“Employ me,” Richard Rich begs Sir Thomas More in a powerful scene from the film A Man for All Seasons, the 1966 Oscar winner for “Best Picture.” Many young people have said the same, especially after four years of college. Richard, a neighbor of Sir Thomas, was on break from Cambridge and had recently been introduced to the thought of Machiavelli, advising to do whatever it takes to get ahead. Richard doesn’t want to go back to school and asks Thomas More to give him a job out of friendship. As a friend, Thomas gives him excellent advice: “Be a teacher.”
This is not what Rich wants to hear. To prove his point, Thomas offers him a cup of Italian silver, given to him as a bribe.
“Take it. No joke.”
“What will you do with it?”
“And buy what?”
“A decent gown.”
“But Richard, that’s a little bribe. At court they offer you all sorts of things, home, manor houses, coats of arms. A man should go where he won’t be tempted. Why not be a teacher? You’d be a fine teacher. Perhaps a great one.”
“If I was, who would know it?”
“You. Your pupils. Your friends. God. Not a bad public, that. And a quiet life.”
“You say that. You come from talking with the cardinal.”
“Yes, talking with the cardinal. It’s eating your heart out, isn’t it? The high affairs of state.”
Thomas tries to show him that Machiavelli is wrong — that the goal is not simply getting ahead or making it financially. In fact, succeeding in that way might cost you in the end. Ironically, those high affairs of state will, in fact, cost Sir Thomas his life.
In Robert Bolt’s original stage version of A Man for All Seasons, Thomas says that high office “was inflicted on me,” and his advice for the young Richard, who will one day become the chancellor of England like More, may have pointed to his own desire for a quiet life of study, friendship and peace.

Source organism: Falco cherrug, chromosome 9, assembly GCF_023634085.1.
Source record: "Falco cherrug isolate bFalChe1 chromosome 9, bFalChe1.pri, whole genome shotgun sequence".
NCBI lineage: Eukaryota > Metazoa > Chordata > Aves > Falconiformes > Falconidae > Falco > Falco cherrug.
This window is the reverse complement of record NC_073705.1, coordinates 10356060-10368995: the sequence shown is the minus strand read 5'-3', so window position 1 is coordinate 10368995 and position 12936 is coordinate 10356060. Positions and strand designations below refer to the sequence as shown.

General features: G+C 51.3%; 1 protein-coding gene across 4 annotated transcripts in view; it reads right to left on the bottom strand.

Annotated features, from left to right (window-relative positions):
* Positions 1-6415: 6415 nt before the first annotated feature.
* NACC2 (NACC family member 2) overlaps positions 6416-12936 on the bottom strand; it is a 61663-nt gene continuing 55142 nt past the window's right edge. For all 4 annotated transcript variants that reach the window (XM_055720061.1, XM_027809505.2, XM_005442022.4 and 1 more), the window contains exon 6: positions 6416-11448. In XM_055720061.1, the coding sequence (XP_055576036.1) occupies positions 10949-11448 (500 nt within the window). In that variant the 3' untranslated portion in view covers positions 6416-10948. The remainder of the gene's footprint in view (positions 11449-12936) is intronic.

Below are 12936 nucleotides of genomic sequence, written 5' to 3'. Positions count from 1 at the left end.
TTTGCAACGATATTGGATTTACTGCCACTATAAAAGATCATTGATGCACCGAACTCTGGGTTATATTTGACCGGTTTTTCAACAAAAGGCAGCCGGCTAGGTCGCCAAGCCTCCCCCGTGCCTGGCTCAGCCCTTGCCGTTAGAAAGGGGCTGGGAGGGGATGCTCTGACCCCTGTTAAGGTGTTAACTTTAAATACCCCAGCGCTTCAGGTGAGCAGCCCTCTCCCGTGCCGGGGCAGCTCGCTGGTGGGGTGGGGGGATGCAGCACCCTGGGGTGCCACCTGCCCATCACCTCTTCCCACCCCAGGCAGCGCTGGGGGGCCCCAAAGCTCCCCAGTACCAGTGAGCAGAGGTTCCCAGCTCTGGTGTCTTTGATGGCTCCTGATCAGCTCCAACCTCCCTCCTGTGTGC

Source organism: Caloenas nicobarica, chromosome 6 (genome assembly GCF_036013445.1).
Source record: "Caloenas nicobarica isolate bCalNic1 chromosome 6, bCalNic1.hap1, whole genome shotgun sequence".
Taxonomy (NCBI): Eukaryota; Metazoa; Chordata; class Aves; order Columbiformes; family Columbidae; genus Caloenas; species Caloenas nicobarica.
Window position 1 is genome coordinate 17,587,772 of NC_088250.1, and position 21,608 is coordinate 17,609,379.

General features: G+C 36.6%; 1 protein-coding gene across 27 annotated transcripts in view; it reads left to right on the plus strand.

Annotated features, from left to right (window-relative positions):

Right now, we are experiencing a serious teacher shortage. Many young people may be thinking like Richard, asking what the point of teaching is when there are so many better options. It certainly is true that being a teacher will not prove lucrative and in fact requires a lot of hard work. Yet it is important work — rewarding work, at that.
I often wonder why we generally say that we value education highly and yet are not willing to reward it. What has a greater impact on the future of our country — trading stocks on Wall Street or teaching second grade at St. Mary’s parochial school? You often hear of a teacher changing a student’s life. Imagine saying that of your stockbroker.
Teaching is not the best path for anyone with Machiavellian intentions of getting ahead. It is a vocation — one imbued with spiritual significance. Jesus told his disciples to make disciples, a word that means “students,” and to teach them (see Matthew 28). Education stands at the center of the Church’s mission to form followers of Jesus Christ. Nonetheless, we have reduced education to utilitarian means. We expect teachers to sacrifice their own career potential in order to help their students prepare for college and find high-paying jobs. No wonder we are looking for more teachers! Perhaps we are missing the real purpose of education.
Why do we spend so much time in school? Is it simply to pick up useful skills for the future? Well, we all have heard, or possibly even repeated, the common complaint of students — “I will never use this again.”